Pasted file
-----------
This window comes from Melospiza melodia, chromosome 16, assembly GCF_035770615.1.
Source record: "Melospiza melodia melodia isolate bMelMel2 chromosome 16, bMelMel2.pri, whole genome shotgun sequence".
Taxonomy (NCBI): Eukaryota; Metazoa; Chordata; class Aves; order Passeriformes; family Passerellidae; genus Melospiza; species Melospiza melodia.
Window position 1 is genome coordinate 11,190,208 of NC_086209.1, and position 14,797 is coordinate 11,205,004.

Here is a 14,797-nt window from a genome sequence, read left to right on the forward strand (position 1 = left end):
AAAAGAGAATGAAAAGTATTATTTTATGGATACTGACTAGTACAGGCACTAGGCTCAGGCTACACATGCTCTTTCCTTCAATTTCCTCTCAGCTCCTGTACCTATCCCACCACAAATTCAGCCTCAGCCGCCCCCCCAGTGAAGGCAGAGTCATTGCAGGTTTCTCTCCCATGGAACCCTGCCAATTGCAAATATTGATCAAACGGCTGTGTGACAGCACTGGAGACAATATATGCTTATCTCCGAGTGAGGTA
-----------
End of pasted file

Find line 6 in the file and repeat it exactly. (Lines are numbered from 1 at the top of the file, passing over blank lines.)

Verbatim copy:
AAAAGAGAATGAAAAGTATTATTTTATGGATACTGACTAGTACAGGCACTAGGCTCAGGCTACACATGCTCTTTCCTTCAATTTCCTCTCAGCTCCTGTACCTATCCCACCACAAATTCAGCCTCAGCCGCCCCCCCAGTGAAGGCAGAGTCATTGCAGGTTTCTCTCCCATGGAACCCTGCCAATTGCAAATATTGATCAAACGGCTGTGTGACAGCACTGGAGACAATATATGCTTATCTCCGAGTGAGGTA